The bulk of the available evidence indicates that significant increases in extractive, manufacturing, and service industries are all interdependent. Thus continuing growth in either agriculture or services will depend on and cause growth in the manufacturing sector of the economy. It would appear that economic growth inevitably requires development of the manufacturing sector of an economy, even though the relationship is not exclusive. Knowles presents this position persuasively in the particular context of agricultural underemployment and labor "unrest" (Chapter 16).

It is frequently argued that increased production in the manufacturing sector of an economy does not require large-scale industrialization. The claim is that development programs that stress cottage or small rural manufactories offer the most efficient means for increasing output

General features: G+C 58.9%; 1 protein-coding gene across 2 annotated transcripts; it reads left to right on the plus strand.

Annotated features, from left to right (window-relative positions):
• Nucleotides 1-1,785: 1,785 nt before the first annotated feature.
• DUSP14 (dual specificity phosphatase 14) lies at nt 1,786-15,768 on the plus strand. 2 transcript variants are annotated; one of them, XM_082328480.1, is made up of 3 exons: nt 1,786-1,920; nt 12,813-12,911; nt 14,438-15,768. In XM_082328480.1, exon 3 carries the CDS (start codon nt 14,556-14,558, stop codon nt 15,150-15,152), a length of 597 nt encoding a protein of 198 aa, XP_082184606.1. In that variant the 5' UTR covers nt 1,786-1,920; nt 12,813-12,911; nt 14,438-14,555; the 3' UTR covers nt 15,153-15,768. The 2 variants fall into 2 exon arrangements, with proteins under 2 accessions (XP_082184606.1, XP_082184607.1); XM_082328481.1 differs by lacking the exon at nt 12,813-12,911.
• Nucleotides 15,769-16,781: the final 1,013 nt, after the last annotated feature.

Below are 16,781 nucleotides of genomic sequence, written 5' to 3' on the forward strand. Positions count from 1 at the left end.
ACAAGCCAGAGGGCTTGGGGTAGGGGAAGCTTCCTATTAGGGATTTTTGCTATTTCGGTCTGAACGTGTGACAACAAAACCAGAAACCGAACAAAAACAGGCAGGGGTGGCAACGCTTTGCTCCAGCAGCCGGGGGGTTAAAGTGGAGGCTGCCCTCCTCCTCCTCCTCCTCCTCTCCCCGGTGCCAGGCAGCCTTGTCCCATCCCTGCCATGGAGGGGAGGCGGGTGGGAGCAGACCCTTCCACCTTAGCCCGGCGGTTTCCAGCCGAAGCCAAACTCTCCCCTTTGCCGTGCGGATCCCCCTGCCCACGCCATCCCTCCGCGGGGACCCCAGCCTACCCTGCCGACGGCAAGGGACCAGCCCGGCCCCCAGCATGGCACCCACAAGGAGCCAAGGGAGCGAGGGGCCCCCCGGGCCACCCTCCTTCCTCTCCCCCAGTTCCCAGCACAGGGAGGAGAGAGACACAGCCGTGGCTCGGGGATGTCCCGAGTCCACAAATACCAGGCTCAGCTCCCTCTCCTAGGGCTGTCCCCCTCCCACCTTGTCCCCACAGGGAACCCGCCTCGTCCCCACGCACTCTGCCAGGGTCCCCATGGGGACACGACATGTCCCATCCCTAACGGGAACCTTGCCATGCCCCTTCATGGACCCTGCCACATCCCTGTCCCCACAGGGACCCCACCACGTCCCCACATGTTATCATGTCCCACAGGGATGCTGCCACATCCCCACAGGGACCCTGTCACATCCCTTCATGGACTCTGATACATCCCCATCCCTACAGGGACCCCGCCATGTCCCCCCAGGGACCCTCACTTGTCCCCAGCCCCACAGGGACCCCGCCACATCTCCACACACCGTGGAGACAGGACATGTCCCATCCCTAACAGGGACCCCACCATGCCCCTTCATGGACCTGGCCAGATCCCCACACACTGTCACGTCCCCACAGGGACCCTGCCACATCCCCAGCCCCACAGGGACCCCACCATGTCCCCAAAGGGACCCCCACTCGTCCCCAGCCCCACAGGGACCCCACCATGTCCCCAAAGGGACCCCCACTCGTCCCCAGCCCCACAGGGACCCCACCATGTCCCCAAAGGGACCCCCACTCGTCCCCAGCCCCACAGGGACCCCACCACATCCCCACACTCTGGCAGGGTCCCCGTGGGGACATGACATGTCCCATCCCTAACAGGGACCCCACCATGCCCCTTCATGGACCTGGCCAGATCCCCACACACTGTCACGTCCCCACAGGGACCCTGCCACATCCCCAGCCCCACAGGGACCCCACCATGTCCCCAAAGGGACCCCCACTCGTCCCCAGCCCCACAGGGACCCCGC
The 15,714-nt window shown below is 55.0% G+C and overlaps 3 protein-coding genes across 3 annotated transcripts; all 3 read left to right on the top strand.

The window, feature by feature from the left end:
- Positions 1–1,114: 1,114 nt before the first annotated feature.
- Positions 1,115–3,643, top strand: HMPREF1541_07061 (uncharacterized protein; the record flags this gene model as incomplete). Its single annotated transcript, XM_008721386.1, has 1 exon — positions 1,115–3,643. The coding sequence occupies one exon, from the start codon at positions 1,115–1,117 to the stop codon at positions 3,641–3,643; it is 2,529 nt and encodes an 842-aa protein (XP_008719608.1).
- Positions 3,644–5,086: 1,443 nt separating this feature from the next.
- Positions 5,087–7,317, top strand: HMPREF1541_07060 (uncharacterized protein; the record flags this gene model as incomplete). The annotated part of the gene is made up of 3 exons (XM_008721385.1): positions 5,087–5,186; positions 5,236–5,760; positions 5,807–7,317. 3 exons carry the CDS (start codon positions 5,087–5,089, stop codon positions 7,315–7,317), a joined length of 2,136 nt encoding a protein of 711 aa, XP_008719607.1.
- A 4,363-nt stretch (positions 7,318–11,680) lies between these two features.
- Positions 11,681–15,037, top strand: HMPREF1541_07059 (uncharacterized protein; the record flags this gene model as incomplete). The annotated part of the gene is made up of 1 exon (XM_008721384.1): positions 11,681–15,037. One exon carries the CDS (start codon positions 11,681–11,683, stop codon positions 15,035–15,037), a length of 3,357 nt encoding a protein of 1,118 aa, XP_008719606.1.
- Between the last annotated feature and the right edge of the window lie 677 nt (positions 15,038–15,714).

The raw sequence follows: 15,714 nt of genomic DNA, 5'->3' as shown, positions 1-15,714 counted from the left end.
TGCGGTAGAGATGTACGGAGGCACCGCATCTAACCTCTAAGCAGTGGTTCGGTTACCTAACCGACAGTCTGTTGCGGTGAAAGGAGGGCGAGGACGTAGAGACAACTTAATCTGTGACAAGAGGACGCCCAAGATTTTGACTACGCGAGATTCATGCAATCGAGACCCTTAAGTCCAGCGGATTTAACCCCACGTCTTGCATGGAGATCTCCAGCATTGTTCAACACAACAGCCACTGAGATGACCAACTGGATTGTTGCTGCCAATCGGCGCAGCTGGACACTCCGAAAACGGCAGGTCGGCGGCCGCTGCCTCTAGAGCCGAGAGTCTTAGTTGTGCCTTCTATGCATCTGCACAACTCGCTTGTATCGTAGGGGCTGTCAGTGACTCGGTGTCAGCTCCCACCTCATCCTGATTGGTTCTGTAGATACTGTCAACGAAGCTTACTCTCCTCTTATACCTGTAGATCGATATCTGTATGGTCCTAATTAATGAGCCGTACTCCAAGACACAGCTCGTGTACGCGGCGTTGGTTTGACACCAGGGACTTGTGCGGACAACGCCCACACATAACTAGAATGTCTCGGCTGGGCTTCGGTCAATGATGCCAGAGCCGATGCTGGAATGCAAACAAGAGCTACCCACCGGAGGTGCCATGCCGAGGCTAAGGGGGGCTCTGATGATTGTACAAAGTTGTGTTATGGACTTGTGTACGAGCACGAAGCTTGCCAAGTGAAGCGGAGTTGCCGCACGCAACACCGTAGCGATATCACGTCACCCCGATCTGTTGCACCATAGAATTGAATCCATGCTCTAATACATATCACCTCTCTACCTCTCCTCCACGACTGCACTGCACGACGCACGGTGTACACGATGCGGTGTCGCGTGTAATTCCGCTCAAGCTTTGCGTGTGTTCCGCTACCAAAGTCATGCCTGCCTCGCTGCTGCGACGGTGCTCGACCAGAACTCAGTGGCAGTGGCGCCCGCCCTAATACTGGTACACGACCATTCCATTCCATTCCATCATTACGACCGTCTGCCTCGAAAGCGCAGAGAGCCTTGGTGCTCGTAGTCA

1 See John A. Buttrick, "The Formation of Capital," in Harold F. Williamson and John A. Buttrick, eds., Economic Development: Principles and Patterns (New York: Prentice-Hall, 1954), Chapter 5; Henry G. Aubrey, "Investment Decisions in Underdeveloped Countries," in National Bureau of Economic Research, Universities National Bureau Committee for Economic Research, Capital Formation and Economic Growth (Princeton: Princeton University Press, 1955), pp. 426–431.

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in this sector of the economy. By avoiding the establishment of large factories, radical transformations in workers' life styles are avoided. Accordingly, commitment difficulties might be significantly altered.